In contrast …

Racers rarely push through the biggest jumps. On this monster step-up at the Olympic Training Center in SoCal, Chris Powell pushes into the lip to get maximum boost then keeps his bike close until he’s ready to extend for landing. This approach is more conservative — but pretty sweet.


Click for bigger

Have fun out there,

Lee


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6 replies
  1. Rauli says:

    Thanks for your engagement, Lee! It seems I would agree with the majority of what you’re saying, as regards the purpose of pushing through (great to have the term for than now!)and to a large extent to how to do it.
    However, I would point out that in the ‘benefits’ section I’m not so sure that the concept of the push through makes sense. I would contend that the problem is somewhat different: it would seem to me that you use a push through when you are going too fast to jump (to jump a neutral jump)and as such it is a ‘reversed’ manual; to push through, it would seem to me, is to pump a jump, same as you pump a ‘roller-double’. As such, pushing through, could not be likened to a manual, but is the equivalent of a ‘jet-hop’ (another term I learned from your site!) However, it seems that you would push through to slow down your forward movement, just as is the function of pumping: you pump if you don’t have enough speed to manual. Thus, to push through would be to convert a jump into a jet-hop, which could then be called a pump-jump, since it slows a jump down to the ‘up-and-down cycle’ of a manual. In the videolink above from the olympic TT we see how Donny Robinson just kind of jumps those first jumps neutrally and overjumps them, resulting in excess airtime and landings which do not make use of the shape of the landing.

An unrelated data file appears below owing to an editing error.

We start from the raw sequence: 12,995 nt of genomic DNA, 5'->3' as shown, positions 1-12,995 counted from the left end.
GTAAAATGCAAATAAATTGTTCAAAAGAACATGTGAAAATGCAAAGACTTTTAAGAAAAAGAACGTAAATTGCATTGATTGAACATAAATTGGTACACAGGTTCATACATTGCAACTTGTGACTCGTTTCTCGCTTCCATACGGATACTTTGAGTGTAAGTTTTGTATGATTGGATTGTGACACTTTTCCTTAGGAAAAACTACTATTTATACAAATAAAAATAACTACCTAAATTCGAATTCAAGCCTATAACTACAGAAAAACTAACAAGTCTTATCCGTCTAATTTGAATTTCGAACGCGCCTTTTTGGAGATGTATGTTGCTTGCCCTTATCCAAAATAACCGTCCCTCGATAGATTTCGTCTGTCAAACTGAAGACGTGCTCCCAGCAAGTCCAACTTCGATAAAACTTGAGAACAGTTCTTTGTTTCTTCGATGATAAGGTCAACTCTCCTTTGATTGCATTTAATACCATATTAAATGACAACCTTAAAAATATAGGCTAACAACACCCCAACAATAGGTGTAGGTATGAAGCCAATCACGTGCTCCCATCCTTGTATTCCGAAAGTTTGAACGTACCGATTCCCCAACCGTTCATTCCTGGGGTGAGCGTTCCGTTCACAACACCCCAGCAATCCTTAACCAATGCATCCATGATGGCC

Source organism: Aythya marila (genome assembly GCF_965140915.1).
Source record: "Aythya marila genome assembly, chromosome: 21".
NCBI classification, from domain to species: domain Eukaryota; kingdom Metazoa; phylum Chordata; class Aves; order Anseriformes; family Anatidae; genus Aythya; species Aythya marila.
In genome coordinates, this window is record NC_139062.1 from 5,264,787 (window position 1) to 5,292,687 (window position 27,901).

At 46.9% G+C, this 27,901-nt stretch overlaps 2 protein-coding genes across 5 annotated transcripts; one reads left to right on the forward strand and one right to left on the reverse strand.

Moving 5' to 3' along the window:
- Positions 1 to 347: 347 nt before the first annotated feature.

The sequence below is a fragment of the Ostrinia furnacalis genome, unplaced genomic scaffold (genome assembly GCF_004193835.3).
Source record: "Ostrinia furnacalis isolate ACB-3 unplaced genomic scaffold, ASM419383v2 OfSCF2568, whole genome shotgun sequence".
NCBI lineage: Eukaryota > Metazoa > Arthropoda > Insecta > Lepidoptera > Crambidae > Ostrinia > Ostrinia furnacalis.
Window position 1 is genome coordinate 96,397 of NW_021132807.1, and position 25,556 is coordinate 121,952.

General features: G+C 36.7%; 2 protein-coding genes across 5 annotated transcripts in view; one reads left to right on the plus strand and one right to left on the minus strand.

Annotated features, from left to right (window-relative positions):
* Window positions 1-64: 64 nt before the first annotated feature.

Another really cool observation that you put forward is that when airborne you pull your bike toward, you also compress yourself at the same time! That’s a worthy point to notice, dude. However, again, (sorry, not trying to be a pain in the back or a wise-crack, but as you say, this stuff is just super interesting, and I’m fascinated, too) I have a somewhat different idea regarding the result of this phenomenon: for, when you land compressed, It seems to me that this is precisely the opposite of getting a pump because you will be effected by the downforce of your body and bike landing and this force will keep you compressed for that little second, rendering you unable to manouvre or get on the pedals. This is seen so clearly in Day’s case on the video link above: if someone were to land in sync with Day, but more extended, they could then pull on the bars to pump, or get on the pedals sooner than Day, who’s affected by downforce.

    I’m not quite sure I got the idea of always maintaining ‘the same rhythmic engagement’, so if you have time at some point, could you maybe drop a couple of more lines on that. (Ah, maybe I should just buy the book, just being a cheap student:)

    Reply
  2. Matt B says:

    @Rauli